La Rochelle

I spent an afternoon exploring the city of La Rochelle before catching the 3pm train to Bordeaux. Although the train station was unable to hold my bags for me, I was relieved when they pointed me in the direction of a hotel just down the road who happily took them for 4 hours at a cost of 2€. Liberated, I set off down the grand avenue towards the port, opening my umbrella on the way. The old port of the city is surrounded by a thick rampart and  its entry is guarded by two thick stone towers. You can pay for a tour and get a good view of the city and the ocean, but since it was a rainy day I decided to amuse myself and keep my wallet happy. I stopped to sketch La Grosse Horloge (A beautiful mediaval gateway, renovated in the middle ages and the following centuries resulting in the bell tower and gateway that exists today. Wandering the streets, I was amazed by the very different, very classic buildings and captured a few interesting details with my camera (looking back through my photographs, I think I have a slight obsession with blue doors). I found myself outside a large church, and feeling in an exploratory mood, I entered. It was worth it, as the interior was stunning.  Among the treasures it contained was a floor to ceiling pipe organ, an ornately furnished chapel for silent prayer, a crèche complete with a little stream of running water and a series of beautifully complex stained glass windows that caught the light. I later discovered this was the Cathédrale Saint-Louis  and quite a landmark of the town. The 2pm sun set the puddles shimmering as I realised I was slightly disorientated. I was lost and the time left to find my luggage and the train station was disappearing. I set down my bag and pulled out the map I had asked for at the Tourism Office. Soon I was back on track, and thanking myself for having been two steps ahead earlier in the day. I was well on time for the train, and glad to sit and close my eyes, tired after all they’d seen that day.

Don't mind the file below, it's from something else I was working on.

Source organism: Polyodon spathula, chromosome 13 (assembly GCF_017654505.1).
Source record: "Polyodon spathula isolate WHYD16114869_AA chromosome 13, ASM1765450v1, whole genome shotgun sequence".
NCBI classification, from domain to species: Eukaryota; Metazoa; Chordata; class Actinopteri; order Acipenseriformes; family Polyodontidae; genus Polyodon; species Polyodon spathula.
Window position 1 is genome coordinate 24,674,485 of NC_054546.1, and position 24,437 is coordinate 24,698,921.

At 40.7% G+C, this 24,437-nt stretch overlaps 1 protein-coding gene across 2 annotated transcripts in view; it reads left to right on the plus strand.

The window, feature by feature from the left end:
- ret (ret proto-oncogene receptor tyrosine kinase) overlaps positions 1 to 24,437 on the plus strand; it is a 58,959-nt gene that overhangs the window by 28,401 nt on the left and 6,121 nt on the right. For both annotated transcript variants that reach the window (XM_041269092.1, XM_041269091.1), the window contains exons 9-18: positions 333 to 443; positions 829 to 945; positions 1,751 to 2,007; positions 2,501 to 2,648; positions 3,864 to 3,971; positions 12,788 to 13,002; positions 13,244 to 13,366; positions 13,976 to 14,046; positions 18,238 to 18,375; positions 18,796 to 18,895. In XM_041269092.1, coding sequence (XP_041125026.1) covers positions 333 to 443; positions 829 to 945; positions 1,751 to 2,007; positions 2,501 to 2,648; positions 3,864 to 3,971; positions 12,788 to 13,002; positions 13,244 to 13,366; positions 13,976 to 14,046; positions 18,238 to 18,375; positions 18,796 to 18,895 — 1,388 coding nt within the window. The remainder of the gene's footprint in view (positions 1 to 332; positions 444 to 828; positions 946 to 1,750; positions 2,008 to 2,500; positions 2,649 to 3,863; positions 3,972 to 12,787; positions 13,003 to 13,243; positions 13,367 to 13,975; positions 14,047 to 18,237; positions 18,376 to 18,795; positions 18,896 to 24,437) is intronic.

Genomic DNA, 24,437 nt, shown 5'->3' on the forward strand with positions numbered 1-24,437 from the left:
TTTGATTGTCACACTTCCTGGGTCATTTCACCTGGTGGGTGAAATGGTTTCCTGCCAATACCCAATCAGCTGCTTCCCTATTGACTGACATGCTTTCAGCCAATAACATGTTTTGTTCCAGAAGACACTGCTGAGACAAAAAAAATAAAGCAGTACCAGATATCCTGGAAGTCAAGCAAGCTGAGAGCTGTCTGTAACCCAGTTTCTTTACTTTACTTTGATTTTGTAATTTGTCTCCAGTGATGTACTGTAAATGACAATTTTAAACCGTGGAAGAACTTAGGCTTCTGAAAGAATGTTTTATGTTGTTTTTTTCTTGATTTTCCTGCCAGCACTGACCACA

Lesson: Get a map and use it!

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